What is inheritance tax and are there legal ways to avoid it?

PUBLISHED: 16:30 03 September 2018 | UPDATED: 12:42 04 September 2018

Maunby Investment Management Limited

Maunby Investment Management Limited


Maunby Investment Management in Harrogate has offered expert advice on asset and wealth management since 1982. They explain how you can put plans in place to reduce any future inheritance tax liability.

Inflation and asset growth means that for many people, inheritance tax may become a factor in planning their future financial arrangements. Inheritance tax (IhT) is chargeable both on lifetime gifts and on the estate of someone who has died, and in the latter case, this will usually include the property, money and possessions of the person in question. Tax treatment depends on individual circumstances and may be subject to change in future.


The beneficiaries don’t normally pay tax on the assets they inherit, instead the funds from the estate are used to pay Inheritance Tax to HMRC by the executor who has been appointed to manage the estate, if funds are available.


For most people, working out your inheritance tax allowance is fairly simple. The current inheritance tax threshold, or nil rate band is £325,000, which means that you won’t pay any tax if your estate is worth less than that amount or if you leave everything to your spouse or civil partner, a charity or a community amateur sports club. In addition to this a residence nil rate band, which is an allowance currently of £125,000, is available under certain circumstances on the value of the deceased’s house.


If your estate is worth more than the current inheritance tax threshold, then the part of your estate that’s above the inheritance tax limit may be charged at 40%. For example, if your estate is worth £725,000, the Inheritance Tax charged would in most circumstances be 40% of £400,000, or less if you own and live in your house. If you gave away your home to your children or grandchildren, then the inheritance tax on property would depend on when the gift, or potentially exempt transfer, was made.


Where IhT can become more complex is for those in the higher bracket of assets and income. There are many legal ways to avoid or reduce inheritance tax, and it is never too early to seek advice about managing your estate more effectively.


Maunby Investment Management in Harrogate have since 1982 taken a broader approach to asset and wealth management, which includes estate and capital gains tax planning. Maunby considers inheritance tax to be a very personal matter with no one approach fitting any two clients, which demands a flexible approach from the outset. Some clients are content to make gifts, whilst others may wish to maintain control of their assets to ensure they are not reliant on the next generation should government policy or their needs change. Of course, tax treatment depends on an individual’s circumstances and may be subject to change, and in some cases additional specialist advice may be necessary.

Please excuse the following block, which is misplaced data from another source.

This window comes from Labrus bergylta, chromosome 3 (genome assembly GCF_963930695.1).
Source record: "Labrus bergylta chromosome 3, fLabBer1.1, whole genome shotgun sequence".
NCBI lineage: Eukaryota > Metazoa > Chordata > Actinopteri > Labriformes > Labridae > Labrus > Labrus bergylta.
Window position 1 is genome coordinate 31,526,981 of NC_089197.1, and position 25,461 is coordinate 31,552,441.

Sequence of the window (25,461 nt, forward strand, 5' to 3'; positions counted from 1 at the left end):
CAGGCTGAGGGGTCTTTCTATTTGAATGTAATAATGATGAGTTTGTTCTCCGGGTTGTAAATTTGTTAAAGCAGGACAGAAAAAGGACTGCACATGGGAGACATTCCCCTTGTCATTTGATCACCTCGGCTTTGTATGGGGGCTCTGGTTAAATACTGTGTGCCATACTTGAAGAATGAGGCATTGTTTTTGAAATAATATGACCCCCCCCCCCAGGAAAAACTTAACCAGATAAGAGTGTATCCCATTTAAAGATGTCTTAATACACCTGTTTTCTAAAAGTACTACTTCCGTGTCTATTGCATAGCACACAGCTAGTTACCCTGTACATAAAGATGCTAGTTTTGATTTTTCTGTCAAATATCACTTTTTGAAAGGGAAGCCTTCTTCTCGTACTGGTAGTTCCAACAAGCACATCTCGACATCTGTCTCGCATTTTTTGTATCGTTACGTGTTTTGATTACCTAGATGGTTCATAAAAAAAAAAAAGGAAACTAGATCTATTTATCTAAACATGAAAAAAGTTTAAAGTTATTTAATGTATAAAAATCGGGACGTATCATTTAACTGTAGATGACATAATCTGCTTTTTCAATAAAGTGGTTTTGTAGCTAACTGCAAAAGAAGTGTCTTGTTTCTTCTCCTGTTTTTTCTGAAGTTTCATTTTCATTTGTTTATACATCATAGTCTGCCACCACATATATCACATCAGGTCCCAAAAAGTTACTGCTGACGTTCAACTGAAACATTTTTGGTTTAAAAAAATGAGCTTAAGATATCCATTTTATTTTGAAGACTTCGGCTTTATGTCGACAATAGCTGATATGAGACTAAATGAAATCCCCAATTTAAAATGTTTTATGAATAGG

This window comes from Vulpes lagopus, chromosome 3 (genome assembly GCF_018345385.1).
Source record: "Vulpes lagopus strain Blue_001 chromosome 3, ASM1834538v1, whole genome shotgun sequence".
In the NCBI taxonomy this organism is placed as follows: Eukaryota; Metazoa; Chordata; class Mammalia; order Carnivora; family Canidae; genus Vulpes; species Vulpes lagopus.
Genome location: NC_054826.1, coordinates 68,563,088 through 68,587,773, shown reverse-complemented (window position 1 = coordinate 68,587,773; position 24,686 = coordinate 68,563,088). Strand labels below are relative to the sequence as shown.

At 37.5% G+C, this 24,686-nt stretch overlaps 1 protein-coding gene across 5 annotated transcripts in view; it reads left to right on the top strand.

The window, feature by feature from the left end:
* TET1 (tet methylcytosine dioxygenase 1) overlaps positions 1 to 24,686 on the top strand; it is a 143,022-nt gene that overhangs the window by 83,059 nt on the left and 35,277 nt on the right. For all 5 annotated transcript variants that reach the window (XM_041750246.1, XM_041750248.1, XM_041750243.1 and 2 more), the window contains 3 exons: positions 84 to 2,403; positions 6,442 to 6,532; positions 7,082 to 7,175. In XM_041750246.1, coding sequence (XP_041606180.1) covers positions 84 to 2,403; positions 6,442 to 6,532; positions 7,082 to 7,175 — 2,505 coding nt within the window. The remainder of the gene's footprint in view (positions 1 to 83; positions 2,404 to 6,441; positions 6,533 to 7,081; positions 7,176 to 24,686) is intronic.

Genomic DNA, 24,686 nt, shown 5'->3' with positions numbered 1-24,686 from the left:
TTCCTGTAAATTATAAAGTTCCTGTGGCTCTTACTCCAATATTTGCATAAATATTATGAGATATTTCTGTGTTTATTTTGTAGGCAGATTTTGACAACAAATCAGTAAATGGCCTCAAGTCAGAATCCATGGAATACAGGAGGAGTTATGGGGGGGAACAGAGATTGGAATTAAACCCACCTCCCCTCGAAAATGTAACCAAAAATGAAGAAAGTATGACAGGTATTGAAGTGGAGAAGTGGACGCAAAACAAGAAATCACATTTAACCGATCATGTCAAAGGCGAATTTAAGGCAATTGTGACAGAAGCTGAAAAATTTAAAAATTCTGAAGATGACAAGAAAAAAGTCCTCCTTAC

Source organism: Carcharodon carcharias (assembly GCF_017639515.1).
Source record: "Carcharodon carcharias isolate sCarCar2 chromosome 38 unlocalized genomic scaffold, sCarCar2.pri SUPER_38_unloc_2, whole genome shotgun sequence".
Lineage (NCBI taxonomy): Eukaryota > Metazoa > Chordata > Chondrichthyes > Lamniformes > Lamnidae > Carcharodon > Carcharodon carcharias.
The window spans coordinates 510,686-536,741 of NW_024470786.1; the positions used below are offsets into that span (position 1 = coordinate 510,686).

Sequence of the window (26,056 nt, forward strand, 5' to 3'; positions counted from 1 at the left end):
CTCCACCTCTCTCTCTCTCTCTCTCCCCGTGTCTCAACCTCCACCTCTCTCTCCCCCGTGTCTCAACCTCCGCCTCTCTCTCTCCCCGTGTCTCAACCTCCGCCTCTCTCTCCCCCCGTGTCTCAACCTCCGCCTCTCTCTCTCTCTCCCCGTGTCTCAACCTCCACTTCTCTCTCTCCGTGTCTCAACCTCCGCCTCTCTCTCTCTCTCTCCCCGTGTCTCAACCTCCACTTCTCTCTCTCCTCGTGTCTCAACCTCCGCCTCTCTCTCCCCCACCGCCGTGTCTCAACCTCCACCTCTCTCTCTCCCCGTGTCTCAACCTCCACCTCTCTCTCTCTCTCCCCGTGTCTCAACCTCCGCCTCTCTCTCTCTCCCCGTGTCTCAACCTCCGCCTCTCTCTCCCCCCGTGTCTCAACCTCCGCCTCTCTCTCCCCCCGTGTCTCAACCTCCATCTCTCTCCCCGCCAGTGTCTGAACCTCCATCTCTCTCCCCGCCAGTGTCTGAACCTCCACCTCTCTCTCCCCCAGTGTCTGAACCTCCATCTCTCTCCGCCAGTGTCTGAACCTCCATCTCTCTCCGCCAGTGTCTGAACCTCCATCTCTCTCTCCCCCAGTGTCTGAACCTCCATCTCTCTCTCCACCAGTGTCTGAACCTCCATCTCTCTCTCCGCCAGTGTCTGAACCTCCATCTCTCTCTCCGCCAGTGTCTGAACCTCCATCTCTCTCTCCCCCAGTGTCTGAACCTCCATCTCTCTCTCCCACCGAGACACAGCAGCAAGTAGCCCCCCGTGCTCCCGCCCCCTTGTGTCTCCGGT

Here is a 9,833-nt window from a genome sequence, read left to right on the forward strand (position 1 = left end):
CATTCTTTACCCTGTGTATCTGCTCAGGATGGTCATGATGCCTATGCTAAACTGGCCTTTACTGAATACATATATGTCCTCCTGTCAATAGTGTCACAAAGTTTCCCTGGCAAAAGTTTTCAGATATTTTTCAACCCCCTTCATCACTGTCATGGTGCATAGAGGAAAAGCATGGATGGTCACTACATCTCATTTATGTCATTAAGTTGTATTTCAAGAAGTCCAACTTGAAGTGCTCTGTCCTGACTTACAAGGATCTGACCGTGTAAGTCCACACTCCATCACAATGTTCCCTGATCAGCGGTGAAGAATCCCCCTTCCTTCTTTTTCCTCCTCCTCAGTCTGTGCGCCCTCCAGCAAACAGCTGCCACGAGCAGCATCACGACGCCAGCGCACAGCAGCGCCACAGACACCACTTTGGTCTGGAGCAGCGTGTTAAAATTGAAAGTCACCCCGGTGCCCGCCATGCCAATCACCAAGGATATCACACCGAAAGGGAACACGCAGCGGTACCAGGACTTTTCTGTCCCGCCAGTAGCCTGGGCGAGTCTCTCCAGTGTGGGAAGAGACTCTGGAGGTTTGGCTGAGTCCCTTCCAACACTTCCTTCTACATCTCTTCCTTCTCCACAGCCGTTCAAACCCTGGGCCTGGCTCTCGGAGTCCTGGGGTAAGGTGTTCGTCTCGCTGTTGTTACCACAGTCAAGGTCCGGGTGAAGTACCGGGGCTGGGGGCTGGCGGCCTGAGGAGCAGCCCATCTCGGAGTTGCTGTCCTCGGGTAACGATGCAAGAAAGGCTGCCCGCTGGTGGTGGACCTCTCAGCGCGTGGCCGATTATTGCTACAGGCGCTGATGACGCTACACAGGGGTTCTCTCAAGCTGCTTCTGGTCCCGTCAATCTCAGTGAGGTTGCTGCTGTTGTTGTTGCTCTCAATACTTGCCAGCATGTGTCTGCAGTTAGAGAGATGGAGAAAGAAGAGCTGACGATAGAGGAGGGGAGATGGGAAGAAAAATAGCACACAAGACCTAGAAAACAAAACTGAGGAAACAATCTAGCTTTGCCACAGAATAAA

Many of Maunby’s clients are putting plans in place to reduce any future inheritance tax liability, ranging from more complex trusts involving input from a solicitor, to portfolios investing in qualifying shares listed on the Alternative Investment Market (AIM) which benefit from inheritance tax relief. Some have used trusts and inter-spousal transfers to move assets out of their estate in addition to investments that benefit from inheritance tax relief. Flexible solutions can allow access to and control of these assets, and Maunby avoids rigid solutions wherever possible.


While the experts at Maunby will mitigate potential losses as far as possible through careful stock selection and diversification of companies and sectors, investments of all types put your capital at risk and AIM stocks are no exception. They therefore ensure that all clients are comfortable with the level of exposure they have to such investments, and that it fits in with their broader wealth management.


To find out how Maunby Investment Management can assist you with your inheritance tax, visit the website at www.maunby.co.uk


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